(Host) Apparently, there’s a new interest in disaster movies. Commentary Peter Gilbert has been wondering why.
(Gilbert) Recently commercial television broadcast a two-part miniseries called 10.5. It’s the story of an earthquake on the West Coast that registered 10.5 on the Richter scale – the one that threatens to make California, Oregon, and Washington fall into the Pacific. It’s a disaster film in more ways than one, but the first night of the miniseries was the most watched movie on TV since the CBS documentary about the real disaster “9-11.”
The cliche-ridden film harkens back to the heyday of disaster films, the early and mid 1970s. The first major disaster film was Airport, which came out in 1970. You remember: crippled plane needs to land at a busy Midwestern airport amidst a blizzard. Two sequels followed. They weren’t great, but we survived them, too. Then, in 1972, came The Poseidon Adventure, about a capsized luxury liner. It grossed a staggering $93 million.
The Towering Inferno followed in 1974 and Earthquake and Juggernaut, and of course, the first real blockbuster, Jaws, in 1975 – then the highest grossing film in history. In Jaws, evil haunts an idyllic New England summer resort town. The town fathers deny the reality for fear of hurting the tourist business, and the killer shark is only destroyed when the politicians acknowledge the reality and confront it head on.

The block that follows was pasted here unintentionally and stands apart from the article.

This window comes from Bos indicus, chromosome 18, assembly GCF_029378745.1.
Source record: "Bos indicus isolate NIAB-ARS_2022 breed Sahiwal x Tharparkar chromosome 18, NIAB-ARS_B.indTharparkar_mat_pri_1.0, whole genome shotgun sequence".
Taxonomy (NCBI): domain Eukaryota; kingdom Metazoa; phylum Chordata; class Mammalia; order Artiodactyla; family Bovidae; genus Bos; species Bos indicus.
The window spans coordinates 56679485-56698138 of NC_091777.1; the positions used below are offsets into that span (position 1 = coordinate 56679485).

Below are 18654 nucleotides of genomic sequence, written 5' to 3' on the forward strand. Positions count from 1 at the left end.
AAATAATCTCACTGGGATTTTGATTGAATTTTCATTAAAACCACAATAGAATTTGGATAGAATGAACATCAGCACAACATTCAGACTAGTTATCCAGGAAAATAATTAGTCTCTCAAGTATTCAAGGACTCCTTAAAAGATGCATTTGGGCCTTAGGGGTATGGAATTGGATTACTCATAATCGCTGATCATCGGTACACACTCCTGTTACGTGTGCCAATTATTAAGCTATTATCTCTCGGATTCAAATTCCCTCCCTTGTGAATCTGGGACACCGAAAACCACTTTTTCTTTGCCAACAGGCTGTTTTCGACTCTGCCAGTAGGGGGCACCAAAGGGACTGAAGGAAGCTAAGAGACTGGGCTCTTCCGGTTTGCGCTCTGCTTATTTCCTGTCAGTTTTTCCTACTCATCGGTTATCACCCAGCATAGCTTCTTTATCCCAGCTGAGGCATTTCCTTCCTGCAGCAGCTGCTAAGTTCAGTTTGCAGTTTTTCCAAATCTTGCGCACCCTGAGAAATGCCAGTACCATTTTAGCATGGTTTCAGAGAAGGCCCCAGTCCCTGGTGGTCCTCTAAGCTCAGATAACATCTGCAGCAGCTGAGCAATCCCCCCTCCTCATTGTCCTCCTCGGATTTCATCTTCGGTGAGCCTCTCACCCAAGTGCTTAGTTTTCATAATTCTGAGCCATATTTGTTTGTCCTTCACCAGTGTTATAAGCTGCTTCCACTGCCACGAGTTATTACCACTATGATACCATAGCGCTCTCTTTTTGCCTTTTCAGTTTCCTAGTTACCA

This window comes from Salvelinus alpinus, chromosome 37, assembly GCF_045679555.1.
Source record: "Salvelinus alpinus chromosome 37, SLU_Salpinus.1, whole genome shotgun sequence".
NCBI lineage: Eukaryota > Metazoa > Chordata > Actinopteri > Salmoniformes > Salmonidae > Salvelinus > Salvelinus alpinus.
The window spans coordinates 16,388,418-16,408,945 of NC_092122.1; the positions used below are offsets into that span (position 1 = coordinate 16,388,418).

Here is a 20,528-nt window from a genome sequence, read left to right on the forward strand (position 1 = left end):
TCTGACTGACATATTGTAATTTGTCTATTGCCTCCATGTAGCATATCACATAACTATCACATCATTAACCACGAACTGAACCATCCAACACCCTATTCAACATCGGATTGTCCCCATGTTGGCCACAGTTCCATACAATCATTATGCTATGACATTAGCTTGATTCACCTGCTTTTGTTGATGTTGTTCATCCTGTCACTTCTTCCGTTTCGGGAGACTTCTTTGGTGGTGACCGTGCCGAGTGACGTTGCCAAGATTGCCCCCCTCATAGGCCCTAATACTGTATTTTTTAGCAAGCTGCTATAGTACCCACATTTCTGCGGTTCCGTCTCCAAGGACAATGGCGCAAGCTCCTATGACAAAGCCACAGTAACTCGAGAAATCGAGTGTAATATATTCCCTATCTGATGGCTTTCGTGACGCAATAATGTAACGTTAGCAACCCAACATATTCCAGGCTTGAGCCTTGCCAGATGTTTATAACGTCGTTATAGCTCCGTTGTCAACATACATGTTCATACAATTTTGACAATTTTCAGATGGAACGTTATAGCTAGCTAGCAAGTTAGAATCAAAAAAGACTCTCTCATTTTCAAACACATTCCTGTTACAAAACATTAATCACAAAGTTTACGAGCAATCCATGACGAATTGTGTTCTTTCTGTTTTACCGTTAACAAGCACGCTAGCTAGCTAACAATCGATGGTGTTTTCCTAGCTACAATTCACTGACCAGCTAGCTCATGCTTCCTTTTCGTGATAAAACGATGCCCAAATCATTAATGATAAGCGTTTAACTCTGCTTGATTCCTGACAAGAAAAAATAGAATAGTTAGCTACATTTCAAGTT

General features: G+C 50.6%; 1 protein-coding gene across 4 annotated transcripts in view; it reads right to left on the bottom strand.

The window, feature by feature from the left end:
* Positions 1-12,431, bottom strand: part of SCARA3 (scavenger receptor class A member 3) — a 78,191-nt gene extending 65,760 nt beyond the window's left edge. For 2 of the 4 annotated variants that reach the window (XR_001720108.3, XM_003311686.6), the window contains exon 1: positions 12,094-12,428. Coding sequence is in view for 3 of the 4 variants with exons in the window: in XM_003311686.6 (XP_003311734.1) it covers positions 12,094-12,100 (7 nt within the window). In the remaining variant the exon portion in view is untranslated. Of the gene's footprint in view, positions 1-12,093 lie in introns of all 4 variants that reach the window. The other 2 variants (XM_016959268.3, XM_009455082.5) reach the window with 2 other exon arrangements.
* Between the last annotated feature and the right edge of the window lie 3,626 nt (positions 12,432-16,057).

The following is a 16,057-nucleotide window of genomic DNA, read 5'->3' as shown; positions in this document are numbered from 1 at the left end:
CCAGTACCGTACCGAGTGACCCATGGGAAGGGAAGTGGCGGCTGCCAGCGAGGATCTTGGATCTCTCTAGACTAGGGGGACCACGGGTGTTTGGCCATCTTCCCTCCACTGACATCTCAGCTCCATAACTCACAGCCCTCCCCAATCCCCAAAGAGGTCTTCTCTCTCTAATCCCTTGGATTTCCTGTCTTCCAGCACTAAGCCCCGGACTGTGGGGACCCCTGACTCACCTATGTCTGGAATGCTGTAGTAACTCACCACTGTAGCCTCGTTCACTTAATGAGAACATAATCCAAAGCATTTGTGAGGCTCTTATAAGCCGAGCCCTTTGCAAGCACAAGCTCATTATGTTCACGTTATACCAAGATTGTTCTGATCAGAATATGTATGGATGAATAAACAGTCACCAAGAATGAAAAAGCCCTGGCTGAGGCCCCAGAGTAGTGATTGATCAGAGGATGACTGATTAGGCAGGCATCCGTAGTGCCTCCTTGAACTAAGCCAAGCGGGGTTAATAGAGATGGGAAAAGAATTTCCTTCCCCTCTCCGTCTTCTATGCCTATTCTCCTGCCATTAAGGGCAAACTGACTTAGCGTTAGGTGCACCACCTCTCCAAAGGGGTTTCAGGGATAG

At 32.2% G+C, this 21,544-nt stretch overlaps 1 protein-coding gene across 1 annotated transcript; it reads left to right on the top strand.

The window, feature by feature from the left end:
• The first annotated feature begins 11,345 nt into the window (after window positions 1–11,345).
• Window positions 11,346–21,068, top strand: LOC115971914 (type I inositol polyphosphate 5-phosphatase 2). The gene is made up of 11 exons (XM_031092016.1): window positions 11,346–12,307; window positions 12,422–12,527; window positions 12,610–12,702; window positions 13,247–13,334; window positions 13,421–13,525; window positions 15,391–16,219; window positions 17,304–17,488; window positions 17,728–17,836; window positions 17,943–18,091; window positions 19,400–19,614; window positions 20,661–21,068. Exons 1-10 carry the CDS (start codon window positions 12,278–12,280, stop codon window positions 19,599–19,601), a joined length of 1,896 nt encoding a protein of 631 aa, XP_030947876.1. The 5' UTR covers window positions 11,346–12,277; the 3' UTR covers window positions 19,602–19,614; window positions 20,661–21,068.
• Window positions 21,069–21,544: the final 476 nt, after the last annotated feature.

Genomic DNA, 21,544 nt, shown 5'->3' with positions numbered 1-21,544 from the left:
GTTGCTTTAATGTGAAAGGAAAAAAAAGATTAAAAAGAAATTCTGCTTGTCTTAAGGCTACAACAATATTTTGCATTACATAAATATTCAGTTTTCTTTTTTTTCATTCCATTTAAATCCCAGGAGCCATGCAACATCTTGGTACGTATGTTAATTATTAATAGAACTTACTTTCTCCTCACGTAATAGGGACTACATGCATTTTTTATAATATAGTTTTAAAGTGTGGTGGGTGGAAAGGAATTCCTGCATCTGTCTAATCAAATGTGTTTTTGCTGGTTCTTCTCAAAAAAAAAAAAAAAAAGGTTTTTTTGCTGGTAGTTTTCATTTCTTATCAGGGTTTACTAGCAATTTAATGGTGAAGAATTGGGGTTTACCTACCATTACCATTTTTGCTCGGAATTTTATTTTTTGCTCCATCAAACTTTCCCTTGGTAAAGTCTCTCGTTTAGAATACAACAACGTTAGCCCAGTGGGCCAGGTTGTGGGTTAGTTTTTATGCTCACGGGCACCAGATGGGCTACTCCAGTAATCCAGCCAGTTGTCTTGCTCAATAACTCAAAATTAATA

Much has been written about the way disaster films of the ‘seventies were a product of socially traumatic events. The trauma to our collective psyche had, some argued, two causes: Vietnam and Watergate. It came from a need to project calamity in some form other than war or governmental scandal, and then put the disaster neatly behind us through a redemptive triumph of the human spirit.
While this TV miniseries shouldn’t be taken too seriously, I can’t help but wonder whether this recent earthquake fable speaks to a similar yearning now. There are the half-dozen characters in the typical parallel plots, each drawn out by events of their self-centered perspective. We see them — and supposedly the population generally – come together for the good of all, and learn that we all need each other and can rely on each other when the chips are really down. We hear the fictitious president of the United States saying things intended to be inspirational, like, “We will survive and endure.” It’s interesting that complete disaster is averted by nuclear warheads: detonated underground in strategic locations, they stop the earthquake. And most importantly, toward the end of the film, we see a presidential aide saying with enormous relief, “The quake’s over, Mr. President.”
On some level, we all want to know that such dangers and disasters are over. We want to feel that, as a parent might reassure a child, “Everything will all be alright now.” But while films neatly resolve themselves, life’s more messy, ambiguous, and open-ended. That’s why we go to fims. But it doesn’t change the reality we have to confront when the movie’s over.
This is Peter Gilbert in Montpelier.
Peter Gilbert is executive director of the Vermont Humanities Council. He spoke from our studio in Norwich.